Manners

By Antonia Feitz
web posted September 27, 1999

Recently a New South Wales magistrate dismissed a charge of offensive language against an Aboriginal man who'd told a policeman to f*** off. The magistrate said the word was in common usage and no longer offensive.

Well it might be common in the lower courts, which by definition are the habitat of criminals and other low-life, but it is not common in the Supreme Court. Or in parliament. Or in church. Or in news bulletins. Or in the majority of classrooms. In short, the magistrate was not only wrong, he has contributed to the further debasement of public standards.

In an article commissioned by The Australian newspaper last year, I made a passing reference to table manners. Subsequently a reader expressed the opinion that table manners had nothing to do with real manners. She suggested they were an affectation.

I once knew a family who shared that view. Though educated people, the parents decided that teaching table manners was too much trouble, so they built a cement-rendered brick room where their children ate like pigs from a common dish with their hands. Occasionally the room was hosed out. The parents justified their total abrogation of duty by saying, "They'll learn manners when they need to".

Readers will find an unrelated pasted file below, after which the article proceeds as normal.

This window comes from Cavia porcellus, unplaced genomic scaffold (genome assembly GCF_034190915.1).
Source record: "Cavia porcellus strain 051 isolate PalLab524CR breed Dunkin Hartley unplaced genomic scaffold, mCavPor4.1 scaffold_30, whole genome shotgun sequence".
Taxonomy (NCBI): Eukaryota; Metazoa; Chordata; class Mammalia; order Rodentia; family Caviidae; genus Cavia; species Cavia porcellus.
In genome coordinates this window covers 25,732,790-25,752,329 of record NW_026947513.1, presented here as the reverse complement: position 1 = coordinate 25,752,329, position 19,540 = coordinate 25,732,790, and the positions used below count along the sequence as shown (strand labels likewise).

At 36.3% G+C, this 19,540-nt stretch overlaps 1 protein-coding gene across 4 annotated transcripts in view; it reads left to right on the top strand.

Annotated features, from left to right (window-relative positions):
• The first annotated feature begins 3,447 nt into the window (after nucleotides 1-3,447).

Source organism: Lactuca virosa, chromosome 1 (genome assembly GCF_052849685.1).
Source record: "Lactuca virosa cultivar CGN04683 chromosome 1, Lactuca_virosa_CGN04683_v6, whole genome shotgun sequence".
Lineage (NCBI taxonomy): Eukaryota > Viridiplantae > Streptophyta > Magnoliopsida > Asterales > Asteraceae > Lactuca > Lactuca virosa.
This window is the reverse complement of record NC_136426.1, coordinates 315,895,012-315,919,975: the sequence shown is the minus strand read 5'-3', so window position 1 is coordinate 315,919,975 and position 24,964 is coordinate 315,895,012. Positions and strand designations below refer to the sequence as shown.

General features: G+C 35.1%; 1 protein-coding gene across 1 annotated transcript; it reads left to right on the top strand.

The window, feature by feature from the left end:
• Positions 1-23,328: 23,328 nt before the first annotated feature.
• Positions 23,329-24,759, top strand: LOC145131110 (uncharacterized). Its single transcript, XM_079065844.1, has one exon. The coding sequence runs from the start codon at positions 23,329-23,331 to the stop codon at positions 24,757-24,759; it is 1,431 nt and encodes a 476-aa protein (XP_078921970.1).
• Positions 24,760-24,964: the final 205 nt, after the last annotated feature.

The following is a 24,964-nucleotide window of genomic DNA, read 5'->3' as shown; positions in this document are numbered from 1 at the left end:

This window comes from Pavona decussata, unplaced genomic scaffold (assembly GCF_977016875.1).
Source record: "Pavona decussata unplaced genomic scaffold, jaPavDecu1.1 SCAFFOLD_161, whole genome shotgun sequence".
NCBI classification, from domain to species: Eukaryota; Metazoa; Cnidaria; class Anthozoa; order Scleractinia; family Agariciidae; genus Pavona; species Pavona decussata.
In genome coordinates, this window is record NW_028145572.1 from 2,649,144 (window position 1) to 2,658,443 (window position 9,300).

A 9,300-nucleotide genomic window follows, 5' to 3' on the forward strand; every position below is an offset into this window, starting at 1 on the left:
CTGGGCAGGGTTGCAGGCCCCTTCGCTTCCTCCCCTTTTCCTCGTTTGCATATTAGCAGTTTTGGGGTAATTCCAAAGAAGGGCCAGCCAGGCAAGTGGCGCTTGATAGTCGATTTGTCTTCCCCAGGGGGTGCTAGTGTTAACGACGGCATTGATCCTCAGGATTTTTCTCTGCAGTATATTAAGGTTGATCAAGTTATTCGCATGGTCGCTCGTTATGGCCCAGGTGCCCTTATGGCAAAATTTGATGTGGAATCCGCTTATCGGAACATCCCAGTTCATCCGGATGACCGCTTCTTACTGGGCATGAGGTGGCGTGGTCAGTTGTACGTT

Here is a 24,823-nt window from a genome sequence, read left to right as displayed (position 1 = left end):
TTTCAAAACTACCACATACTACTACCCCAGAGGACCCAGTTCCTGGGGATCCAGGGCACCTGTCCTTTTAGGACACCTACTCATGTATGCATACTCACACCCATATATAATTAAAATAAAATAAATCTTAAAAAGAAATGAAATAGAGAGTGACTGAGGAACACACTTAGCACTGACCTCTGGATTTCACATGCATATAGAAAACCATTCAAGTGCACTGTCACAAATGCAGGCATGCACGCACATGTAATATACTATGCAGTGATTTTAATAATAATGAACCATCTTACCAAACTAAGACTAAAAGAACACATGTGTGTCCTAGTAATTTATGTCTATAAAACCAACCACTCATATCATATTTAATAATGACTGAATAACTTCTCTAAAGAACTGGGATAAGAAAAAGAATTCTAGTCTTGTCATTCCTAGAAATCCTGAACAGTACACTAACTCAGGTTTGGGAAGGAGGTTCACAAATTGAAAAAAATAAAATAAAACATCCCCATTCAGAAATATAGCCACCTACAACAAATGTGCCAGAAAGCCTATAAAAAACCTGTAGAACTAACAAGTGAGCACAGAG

In other words, like cuckoos, the parents left it to other adults to train their children. Not nice. Very ill-mannered in fact.

Good manners are indeed the oil of social machinery. They literally smoothout our social interactions. True civility - which is indispensable for a civilised society - is first learned by children in the small things of life such as manners, including table manners. Good parents teach their children to say 'please' and 'thank you'. They teach them to share graciously, and to write 'thank you' notes to grandparents who send them a birthday card (plus birthday cheque with any luck).

None of this is natural behaviour. It must be taught, and the only effective teaching is good example. Children soon see through the hypocrisy of parents whose nagging amounts to nothing more than, 'do as I say, not as I do'. The idea of parental 'quality time' is absolute codswallop.